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Literary Criticism General

Duty and Hypocrisy in Hegel's Phenomenology of Mind

An essay in the real and ideal

by (author) Jonathan Robinson

University of Toronto Press
Initial publish date
Dec 1977
General, Social, Ethics & Moral Philosophy, Free Will & Determinism
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    Publish Date
    Dec 1977
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Duty and Hypocrisy in Hegel’s ‘Phenomenology of Mind’ combines a general discussion of Hegelian themes with the first loose commentary, explication, and testing of Hegel’s discussion of morality in the Phenomenology of Mind. In this work Hegel analyses a life ordered around the idea of duty and concludes that it must inevitably end in hypocrisy. The reasons for Hegel’s conclusions are complex, and his discussion is conducted in a way which is relatively unfamiliar to English-speaking readers. His analysis of the moral consciousness is neither an inquiry into the various sorts of ethical concepts and the logical relations between them nor merely a description of how different people behave. Nor, again is it hortatory or prescriptive. Unlike Aristotle he does not instruct ‘in order to become good.’ Rather, he adopted a kind of middle ground between analysis and description and seeks to show how the faulty logic of duty brings terrible consequences to a person actually trying to build his life around such notions as ‘principle,’ ‘the categorical imperative,’ or ‘being true to one’s conscience.’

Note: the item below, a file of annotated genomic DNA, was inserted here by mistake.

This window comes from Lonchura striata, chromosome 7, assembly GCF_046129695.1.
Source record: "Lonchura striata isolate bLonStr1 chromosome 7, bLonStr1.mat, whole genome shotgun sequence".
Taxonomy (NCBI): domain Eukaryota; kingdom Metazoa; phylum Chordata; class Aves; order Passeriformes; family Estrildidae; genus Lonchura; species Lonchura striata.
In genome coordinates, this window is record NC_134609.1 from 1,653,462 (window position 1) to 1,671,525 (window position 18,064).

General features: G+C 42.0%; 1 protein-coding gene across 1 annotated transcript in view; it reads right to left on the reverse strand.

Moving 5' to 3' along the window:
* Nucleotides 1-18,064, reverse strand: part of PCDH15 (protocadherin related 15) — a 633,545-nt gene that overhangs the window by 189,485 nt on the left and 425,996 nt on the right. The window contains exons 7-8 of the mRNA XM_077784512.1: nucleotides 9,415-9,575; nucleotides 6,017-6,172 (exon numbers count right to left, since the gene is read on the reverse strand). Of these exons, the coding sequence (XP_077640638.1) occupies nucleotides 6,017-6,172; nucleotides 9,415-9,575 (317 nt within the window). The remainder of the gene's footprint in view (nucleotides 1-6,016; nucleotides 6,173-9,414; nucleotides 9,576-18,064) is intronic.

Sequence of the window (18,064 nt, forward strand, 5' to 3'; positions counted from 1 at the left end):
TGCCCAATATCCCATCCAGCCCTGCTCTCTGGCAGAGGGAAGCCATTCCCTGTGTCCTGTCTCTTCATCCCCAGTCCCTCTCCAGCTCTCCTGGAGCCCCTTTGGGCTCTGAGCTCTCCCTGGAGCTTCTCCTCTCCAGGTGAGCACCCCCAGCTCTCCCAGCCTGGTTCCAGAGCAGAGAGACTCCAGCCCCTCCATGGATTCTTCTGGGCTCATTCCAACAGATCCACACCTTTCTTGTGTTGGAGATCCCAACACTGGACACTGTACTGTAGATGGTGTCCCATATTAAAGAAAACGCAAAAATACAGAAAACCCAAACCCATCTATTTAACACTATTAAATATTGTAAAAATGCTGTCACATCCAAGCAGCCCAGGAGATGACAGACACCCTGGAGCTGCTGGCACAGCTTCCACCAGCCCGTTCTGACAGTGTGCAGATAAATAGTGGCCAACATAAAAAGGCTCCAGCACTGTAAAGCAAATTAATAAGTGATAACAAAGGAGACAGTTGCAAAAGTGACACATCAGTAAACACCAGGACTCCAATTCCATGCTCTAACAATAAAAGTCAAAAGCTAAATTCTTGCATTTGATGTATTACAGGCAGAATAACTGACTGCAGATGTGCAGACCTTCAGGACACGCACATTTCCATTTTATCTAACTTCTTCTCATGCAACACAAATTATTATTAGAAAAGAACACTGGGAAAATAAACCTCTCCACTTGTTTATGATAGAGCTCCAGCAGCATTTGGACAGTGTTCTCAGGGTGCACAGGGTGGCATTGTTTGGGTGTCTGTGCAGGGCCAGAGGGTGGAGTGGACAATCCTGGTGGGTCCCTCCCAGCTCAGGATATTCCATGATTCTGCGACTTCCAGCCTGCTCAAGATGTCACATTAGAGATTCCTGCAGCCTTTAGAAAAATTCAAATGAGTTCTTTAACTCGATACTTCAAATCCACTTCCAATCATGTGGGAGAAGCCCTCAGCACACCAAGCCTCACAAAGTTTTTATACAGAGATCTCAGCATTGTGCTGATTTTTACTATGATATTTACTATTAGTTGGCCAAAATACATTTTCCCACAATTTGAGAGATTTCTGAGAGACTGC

Professor Robinson’s paragraph-by-paragraph reading of an extremely important part of Phenomenology is not only a significant contribution to the understanding of Hegel’s moral philosophy but also a stimulating analysis of a topic that is relevant to much contemporary philosophical discussion.

About the author

JONATHAN ROBINSON is a member of the Department of Philosophy at McGill University.

Jonathan Robinson's profile page